Christ died, resurrected, and ascended. Spirit descends at Pentecost, first Christian martyred (Stephen)

This pivotal moment in history marked the birth of the Church, as Jesus' followers received the Holy Spirit and began proclaiming the Good News to the world. Despite facing persecution and even death, the early Christians spread the message of salvation and transformed the world.

33 AD

Council at Jerusalem

The Council at Jerusalem was a crucial meeting that established important principles and clarified central doctrines for the early Church, including the fact that Gentiles could be saved without being circumcised. This decision opened the door for the Gospel to be preached to people of all nations

50 AD

Both Paul and Peter martyred

Paul and Peter were two of the most prominent leaders of the early Church, and their martyrdoms were a testament to their unwavering faith in Jesus Christ.

60s AD

Last book of Bible (Revelation) written

The book of Revelation was written by the apostle John while he was in exile on the island of Patmos, marking the closing of God’s self revelation through inspired writing of Scripture. This book is a prophetic and apocalyptic work that presents a powerful message of hope and encouragement for Christians in every age, reminding us of God's ultimate victory over evil and His promise to make all things new.

90s AD

The Edict of Milan

The Edict of Milan was a landmark moment in Church history, as it granted religious toleration to Christians throughout the Roman Empire. This paved the way for the eventual establishment of Christianity as the dominant religion in Europe.


First Council of Nicea

The First Council of Nicea was a major milestone in the development of Christian theology, as it established the doctrine of the Trinity and affirmed the deity of Christ. This council also helped to unify the Church and establish a framework for future councils.


First Council of Constantinople

The First Council of Constantinople reaffirmed the decisions of the Council of Nicea and further clarified the doctrine of the Trinity. This council also established the authority of the Bishop of Constantinople, which helped to shape the structure of the Church.


Council of Ephesus

The Council of Ephesus was another crucial moment in Church history, as it affirmed the doctrine of the incarnation and helped to establish the orthodox understanding of Christ as both fully human and fully divine.


Council of Chalcedon

The Council of Chalcedon affirmed the decisions of the Council of Ephesus and clarified the doctrine of the hypostatic union: the theological concept that Jesus Christ is one person with two distinct natures - fully divine and fully human.


East/West Schism

A tragic moment in Church history, the East/West Schism, also commonly referred to as the Great Schism, resulted in the division of Christianity into the Eastern Orthodox and Roman Catholic Churches. This schism – or ‘split’ – was the result of theological, political, and cultural differences that had been brewing for centuries between the two branches of the Church, and had lasting impacts on both the Church and European history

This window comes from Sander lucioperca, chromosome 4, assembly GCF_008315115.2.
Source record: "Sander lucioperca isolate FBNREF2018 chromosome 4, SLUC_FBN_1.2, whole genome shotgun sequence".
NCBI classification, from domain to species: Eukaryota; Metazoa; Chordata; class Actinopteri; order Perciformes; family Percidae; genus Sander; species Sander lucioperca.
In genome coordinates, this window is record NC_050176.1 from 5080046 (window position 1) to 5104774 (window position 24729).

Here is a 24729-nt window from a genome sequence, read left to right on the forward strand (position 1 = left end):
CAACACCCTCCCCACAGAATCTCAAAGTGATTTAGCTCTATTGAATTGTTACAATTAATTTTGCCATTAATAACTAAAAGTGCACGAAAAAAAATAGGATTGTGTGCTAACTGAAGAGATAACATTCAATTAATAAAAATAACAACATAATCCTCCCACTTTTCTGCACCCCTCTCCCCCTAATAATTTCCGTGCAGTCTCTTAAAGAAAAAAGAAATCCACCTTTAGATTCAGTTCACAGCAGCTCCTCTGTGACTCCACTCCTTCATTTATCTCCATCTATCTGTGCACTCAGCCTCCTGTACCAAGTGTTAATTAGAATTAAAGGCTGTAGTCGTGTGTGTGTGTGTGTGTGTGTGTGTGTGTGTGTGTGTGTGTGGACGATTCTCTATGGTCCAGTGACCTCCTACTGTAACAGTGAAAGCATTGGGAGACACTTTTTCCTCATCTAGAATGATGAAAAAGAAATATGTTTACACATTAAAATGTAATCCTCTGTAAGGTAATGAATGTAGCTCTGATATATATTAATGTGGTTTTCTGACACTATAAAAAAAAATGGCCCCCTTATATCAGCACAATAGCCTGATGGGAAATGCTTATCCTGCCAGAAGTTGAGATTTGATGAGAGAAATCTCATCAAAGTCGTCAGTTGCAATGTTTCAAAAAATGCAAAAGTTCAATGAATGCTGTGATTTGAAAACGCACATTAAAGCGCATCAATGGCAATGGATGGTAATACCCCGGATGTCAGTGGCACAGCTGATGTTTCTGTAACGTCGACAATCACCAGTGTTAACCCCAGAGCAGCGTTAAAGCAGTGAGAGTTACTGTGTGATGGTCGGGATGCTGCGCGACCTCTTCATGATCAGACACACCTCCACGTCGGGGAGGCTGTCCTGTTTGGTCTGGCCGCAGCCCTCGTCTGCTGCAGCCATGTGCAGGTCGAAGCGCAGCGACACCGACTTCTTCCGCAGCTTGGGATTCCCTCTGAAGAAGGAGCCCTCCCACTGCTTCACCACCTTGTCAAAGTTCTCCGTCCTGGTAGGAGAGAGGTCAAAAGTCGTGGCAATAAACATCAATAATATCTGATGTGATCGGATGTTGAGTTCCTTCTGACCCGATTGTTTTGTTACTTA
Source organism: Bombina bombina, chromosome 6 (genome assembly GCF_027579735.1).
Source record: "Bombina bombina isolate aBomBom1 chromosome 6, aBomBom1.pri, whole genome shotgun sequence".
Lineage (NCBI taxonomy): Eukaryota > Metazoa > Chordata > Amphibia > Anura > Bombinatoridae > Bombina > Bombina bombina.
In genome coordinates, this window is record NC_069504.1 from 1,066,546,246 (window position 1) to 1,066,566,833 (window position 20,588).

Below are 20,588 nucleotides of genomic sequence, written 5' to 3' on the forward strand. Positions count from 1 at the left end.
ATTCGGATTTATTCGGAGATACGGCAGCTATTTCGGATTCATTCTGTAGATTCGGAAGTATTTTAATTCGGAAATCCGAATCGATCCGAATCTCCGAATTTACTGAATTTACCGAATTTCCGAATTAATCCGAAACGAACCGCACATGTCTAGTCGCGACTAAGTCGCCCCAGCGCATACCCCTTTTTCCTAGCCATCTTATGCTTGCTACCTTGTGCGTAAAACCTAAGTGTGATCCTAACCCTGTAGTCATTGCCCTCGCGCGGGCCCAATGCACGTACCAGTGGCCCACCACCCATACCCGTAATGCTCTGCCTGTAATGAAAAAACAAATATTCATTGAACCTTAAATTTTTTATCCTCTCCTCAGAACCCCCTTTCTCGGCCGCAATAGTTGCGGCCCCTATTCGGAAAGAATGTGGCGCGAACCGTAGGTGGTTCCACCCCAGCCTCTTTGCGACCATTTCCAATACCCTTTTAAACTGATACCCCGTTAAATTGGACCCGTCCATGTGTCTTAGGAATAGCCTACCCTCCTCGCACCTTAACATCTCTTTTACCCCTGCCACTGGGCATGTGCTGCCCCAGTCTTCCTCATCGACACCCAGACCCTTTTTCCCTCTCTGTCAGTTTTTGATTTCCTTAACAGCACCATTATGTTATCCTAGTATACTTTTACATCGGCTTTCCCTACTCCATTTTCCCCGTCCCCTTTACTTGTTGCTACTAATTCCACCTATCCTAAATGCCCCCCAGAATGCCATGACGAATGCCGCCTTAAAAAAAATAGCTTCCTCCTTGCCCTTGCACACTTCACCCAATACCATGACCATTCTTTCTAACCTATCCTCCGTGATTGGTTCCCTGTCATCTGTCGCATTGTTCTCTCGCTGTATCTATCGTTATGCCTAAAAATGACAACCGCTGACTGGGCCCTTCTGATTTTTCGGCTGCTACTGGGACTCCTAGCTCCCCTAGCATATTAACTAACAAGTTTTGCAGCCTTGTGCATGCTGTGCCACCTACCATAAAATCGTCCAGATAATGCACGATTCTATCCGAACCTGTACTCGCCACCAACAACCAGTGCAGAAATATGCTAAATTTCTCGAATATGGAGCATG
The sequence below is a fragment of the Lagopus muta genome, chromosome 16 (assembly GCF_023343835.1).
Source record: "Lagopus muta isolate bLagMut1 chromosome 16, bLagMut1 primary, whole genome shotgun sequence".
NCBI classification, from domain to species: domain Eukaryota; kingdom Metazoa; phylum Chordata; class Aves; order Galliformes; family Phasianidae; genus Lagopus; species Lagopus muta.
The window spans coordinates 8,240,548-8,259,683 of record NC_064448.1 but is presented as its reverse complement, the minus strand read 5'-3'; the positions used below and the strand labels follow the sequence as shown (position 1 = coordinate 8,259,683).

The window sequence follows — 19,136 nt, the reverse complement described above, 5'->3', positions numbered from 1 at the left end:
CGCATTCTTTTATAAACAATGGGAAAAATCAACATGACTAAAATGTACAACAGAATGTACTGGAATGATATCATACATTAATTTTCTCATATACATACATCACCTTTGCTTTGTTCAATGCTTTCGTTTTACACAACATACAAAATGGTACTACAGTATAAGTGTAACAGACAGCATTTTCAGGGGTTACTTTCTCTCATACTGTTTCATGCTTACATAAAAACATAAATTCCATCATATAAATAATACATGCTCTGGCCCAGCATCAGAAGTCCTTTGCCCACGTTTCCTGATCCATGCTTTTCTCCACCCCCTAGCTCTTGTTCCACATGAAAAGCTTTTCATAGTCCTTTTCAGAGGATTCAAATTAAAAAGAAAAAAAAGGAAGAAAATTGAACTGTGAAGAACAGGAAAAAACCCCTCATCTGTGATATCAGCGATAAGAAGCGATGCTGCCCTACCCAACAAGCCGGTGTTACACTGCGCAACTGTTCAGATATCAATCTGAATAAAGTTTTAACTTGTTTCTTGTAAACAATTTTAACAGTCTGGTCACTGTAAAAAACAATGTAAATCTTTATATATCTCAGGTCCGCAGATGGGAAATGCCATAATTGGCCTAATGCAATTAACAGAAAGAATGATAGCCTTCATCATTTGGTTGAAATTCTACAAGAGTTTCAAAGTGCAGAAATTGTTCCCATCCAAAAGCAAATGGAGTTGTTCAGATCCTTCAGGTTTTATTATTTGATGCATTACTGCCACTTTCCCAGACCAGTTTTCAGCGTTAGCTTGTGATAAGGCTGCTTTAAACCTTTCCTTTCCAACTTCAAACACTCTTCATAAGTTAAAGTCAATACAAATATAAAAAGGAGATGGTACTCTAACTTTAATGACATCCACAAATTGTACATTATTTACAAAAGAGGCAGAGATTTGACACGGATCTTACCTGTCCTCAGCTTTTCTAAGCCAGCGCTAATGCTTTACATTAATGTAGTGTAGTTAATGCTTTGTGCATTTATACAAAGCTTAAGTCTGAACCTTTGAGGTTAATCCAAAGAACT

Gutenberg produces the first printed bible

Gutenberg's invention of the printing press revolutionized the way that information was disseminated, and the first printed Bible made it possible for more people to have access to the Scriptures. This helped promote biblical literacy and also served as fuel for the forthcoming Reformation.


16th Century Reformation (Luther publishes 95 Theses)

The Reformation began in 1517 when Martin Luther, a German monk and theologian, published his 95 Theses, which criticized the sale of indulgences by the Catholic Church. This sparked a widespread debate and led to the formation of Protestantism. The Reformation has deeply shaped modern Christianity and ultimately led to new ideas about individual freedom, democracy, and human rights.


The First Great Awakening

The First Great Awakening was a religious revival that swept across the American colonies in the 18th century, led by influential figures such as George Whitefield, Jonathan Edwards, and John Wesley. It was characterized by passionate preaching, emotional conversions, and a renewed emphasis on personal piety and faith. The Great Awakening played a significant role forming American evangelicalism and helped foster a sense of unity and shared identity among the colonies.


The Second Great Awakening

The Second Great Awakening was another religious revival that occurred in the United States in the early 19th century. This movement was marked by the rise of new religious denominations such as the Mormons, Adventists, and Disciples of Christ. The Second Great Awakening emphasized personal conversion, social reform, and evangelism, and it largely impacted American society, fueling various reform movements such as temperance, abolition, and women's rights.



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